I had given notice of my pacing and tweaking time at the end of the project, but I found that this was not enough.
Again, I think it is the most exciting and encouraging thing to meet and support people you know in person. That’s why I’d like to make the most of this experience for the next time. Specifically, I would like to
In my case, I specify the water supply point just after the measurement point every 5km after 20km, or in Ginza where I have announced that I will definitely walk, I specify a specific store such as in front of Matsuya or Apple Store.
I also thought it was very important to clarify the serious running section.
It’s because if you’re not aware of the gates, you’ll end up retiring. Of course, just meeting and talking with people you know is a considerable time loss, so I think you have to plan your actions accordingly, if not strictly.
If you just want to run, you don’t need to do this, but considering the opportunity, it’s better for both the runners and the supporters to enjoy the event as one.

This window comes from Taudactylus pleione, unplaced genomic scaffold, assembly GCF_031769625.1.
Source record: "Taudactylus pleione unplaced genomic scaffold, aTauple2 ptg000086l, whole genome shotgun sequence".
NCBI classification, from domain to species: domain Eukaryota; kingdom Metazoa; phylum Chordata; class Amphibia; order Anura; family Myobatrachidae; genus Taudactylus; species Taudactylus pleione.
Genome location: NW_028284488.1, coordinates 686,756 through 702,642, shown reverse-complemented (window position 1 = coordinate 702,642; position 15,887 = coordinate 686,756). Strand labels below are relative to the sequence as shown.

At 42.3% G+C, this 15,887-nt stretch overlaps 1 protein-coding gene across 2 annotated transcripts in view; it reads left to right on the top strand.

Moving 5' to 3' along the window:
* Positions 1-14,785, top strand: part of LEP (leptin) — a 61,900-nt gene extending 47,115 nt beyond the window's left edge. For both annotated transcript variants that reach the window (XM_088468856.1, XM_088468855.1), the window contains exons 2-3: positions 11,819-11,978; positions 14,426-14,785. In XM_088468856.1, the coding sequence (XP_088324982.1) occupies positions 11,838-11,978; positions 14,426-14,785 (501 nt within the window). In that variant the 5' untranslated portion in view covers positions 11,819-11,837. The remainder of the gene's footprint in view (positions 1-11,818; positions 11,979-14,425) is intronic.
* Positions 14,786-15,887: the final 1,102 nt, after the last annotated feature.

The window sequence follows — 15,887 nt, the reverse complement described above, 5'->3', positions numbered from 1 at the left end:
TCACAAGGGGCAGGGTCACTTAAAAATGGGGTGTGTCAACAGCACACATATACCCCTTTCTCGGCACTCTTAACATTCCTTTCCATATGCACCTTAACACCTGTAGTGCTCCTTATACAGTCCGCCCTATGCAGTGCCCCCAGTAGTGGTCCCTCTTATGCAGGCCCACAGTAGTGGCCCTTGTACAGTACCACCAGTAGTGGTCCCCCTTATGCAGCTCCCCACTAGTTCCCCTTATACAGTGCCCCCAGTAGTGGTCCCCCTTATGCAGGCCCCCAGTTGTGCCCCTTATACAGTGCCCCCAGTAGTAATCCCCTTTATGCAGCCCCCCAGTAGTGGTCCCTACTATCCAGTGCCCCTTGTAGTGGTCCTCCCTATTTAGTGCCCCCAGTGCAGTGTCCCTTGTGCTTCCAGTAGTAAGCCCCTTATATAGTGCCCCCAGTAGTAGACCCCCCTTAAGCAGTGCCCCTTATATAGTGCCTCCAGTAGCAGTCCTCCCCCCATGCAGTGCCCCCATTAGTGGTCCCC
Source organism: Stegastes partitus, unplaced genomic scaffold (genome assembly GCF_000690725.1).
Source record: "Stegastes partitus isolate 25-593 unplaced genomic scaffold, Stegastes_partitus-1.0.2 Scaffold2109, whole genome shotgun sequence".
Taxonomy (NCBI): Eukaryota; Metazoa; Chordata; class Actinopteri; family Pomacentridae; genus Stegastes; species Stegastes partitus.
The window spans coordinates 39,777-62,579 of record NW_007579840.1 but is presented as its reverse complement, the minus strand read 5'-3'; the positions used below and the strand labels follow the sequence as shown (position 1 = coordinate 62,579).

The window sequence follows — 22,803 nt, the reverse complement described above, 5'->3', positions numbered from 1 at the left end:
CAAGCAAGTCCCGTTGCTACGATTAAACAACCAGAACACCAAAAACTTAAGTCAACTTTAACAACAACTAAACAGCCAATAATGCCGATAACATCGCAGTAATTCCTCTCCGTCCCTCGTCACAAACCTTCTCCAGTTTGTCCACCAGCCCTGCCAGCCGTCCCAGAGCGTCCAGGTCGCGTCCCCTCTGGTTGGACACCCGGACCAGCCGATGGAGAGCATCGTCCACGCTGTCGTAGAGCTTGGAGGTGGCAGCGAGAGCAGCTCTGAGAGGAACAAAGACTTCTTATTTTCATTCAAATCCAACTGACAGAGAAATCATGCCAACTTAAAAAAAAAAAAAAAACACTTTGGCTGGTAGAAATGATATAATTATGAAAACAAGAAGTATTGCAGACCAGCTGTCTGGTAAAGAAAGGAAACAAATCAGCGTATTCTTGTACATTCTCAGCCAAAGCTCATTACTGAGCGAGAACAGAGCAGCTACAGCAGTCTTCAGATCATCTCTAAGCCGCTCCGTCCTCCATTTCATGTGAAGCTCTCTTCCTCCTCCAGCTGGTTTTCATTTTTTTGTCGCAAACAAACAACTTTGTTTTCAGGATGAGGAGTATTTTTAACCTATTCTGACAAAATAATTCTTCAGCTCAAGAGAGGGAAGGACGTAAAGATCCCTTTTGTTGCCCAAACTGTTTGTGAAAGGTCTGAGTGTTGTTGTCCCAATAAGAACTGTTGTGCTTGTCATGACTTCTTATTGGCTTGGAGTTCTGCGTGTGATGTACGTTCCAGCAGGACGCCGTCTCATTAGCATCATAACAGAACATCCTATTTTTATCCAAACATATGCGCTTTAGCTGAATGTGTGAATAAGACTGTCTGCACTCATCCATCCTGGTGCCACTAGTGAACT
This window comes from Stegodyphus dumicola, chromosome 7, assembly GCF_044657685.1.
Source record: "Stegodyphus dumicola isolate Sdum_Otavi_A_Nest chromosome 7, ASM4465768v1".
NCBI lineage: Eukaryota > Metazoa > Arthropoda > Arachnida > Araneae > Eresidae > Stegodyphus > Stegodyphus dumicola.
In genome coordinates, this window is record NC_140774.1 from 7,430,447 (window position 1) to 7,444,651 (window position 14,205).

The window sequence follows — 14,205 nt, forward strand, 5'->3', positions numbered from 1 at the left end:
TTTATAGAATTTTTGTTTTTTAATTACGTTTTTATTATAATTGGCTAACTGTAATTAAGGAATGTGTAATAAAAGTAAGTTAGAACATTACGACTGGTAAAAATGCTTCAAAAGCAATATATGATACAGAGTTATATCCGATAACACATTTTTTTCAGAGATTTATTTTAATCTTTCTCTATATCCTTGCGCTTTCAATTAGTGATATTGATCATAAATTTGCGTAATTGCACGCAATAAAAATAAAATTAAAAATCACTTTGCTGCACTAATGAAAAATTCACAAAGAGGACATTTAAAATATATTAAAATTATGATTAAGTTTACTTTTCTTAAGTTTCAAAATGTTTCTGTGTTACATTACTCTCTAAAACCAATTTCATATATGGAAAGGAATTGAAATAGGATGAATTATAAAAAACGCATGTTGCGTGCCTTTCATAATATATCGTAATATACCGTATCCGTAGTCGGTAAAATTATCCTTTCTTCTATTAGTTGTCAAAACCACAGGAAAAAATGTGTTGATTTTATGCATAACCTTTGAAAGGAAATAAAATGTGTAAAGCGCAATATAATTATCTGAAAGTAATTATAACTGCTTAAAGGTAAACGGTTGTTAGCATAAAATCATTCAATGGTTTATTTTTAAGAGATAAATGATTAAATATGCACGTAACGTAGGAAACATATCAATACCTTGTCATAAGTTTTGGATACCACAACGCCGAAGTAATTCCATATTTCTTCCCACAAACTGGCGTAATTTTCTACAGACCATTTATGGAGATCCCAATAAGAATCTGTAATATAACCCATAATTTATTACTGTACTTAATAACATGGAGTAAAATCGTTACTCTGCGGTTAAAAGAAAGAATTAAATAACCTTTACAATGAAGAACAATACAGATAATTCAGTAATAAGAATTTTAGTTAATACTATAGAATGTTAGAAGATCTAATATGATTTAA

Bottom line: you still can’t finish a race without warm support!
The above is a long and selfish opinion from a runner’s point of view.
It’s true that even though I had trained hard and built up my legs to finish the 42.195km race, there was still a limit to how much mental strength I could muster on my own, and that’s why I couldn’t have done it without the encouragement of warm supporters.
I would like to thank all the people who have supported me once again. Thank you very much.
I’m not going to reveal my name or ID, but I’d like to quote this reply that made me think again that it was really good and happy to broadcast live on “twitter” even though it was a lot of hard work.
To be honest, there were times when my feet hurt so much I wanted to give up. There were many times when I wanted to run away. But there were people behind me who were cheering me on, and there were people who gave me such touching replies after the race, and I felt really happy that I was able to finish the race with the support of such people.
This is a style of cheering and communication that is only possible through social media, which is extremely real-time. Even if I can’t participate in the race, I strongly hope that runners can experience this as a cheering person.